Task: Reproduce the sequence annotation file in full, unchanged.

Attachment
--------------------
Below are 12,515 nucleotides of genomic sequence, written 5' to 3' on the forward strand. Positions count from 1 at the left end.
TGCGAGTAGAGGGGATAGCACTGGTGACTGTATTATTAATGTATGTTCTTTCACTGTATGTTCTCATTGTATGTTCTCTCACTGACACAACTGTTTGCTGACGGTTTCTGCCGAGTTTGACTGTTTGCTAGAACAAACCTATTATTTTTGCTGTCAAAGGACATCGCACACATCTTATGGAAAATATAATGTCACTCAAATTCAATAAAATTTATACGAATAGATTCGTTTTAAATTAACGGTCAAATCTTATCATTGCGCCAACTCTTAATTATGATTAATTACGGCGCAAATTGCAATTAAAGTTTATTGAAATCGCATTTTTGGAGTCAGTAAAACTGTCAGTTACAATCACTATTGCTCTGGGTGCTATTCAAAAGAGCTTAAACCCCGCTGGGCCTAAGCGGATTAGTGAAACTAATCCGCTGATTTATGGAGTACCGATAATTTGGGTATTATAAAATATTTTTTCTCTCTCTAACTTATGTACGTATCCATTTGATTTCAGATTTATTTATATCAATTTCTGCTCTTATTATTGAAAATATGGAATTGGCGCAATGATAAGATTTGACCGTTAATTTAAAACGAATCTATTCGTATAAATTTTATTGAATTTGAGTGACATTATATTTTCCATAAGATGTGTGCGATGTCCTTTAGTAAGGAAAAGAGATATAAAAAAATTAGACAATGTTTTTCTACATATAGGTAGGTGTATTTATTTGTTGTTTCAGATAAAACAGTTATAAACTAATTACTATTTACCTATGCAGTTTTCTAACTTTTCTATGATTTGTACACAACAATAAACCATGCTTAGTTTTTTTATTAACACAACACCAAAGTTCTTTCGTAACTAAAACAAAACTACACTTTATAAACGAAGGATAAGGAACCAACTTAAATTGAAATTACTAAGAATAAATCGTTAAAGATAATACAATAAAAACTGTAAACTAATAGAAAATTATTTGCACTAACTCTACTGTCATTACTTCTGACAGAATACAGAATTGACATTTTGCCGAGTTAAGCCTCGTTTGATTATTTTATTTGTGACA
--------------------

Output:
Below are 12,515 nucleotides of genomic sequence, written 5' to 3' on the forward strand. Positions count from 1 at the left end.
TGCGAGTAGAGGGGATAGCACTGGTGACTGTATTATTAATGTATGTTCTTTCACTGTATGTTCTCATTGTATGTTCTCTCACTGACACAACTGTTTGCTGACGGTTTCTGCCGAGTTTGACTGTTTGCTAGAACAAACCTATTATTTTTGCTGTCAAAGGACATCGCACACATCTTATGGAAAATATAATGTCACTCAAATTCAATAAAATTTATACGAATAGATTCGTTTTAAATTAACGGTCAAATCTTATCATTGCGCCAACTCTTAATTATGATTAATTACGGCGCAAATTGCAATTAAAGTTTATTGAAATCGCATTTTTGGAGTCAGTAAAACTGTCAGTTACAATCACTATTGCTCTGGGTGCTATTCAAAAGAGCTTAAACCCCGCTGGGCCTAAGCGGATTAGTGAAACTAATCCGCTGATTTATGGAGTACCGATAATTTGGGTATTATAAAATATTTTTTCTCTCTCTAACTTATGTACGTATCCATTTGATTTCAGATTTATTTATATCAATTTCTGCTCTTATTATTGAAAATATGGAATTGGCGCAATGATAAGATTTGACCGTTAATTTAAAACGAATCTATTCGTATAAATTTTATTGAATTTGAGTGACATTATATTTTCCATAAGATGTGTGCGATGTCCTTTAGTAAGGAAAAGAGATATAAAAAAATTAGACAATGTTTTTCTACATATAGGTAGGTGTATTTATTTGTTGTTTCAGATAAAACAGTTATAAACTAATTACTATTTACCTATGCAGTTTTCTAACTTTTCTATGATTTGTACACAACAATAAACCATGCTTAGTTTTTTTATTAACACAACACCAAAGTTCTTTCGTAACTAAAACAAAACTACACTTTATAAACGAAGGATAAGGAACCAACTTAAATTGAAATTACTAAGAATAAATCGTTAAAGATAATACAATAAAAACTGTAAACTAATAGAAAATTATTTGCACTAACTCTACTGTCATTACTTCTGACAGAATACAGAATTGACATTTTGCCGAGTTAAGCCTCGTTTGATTATTTTATTTGTGACA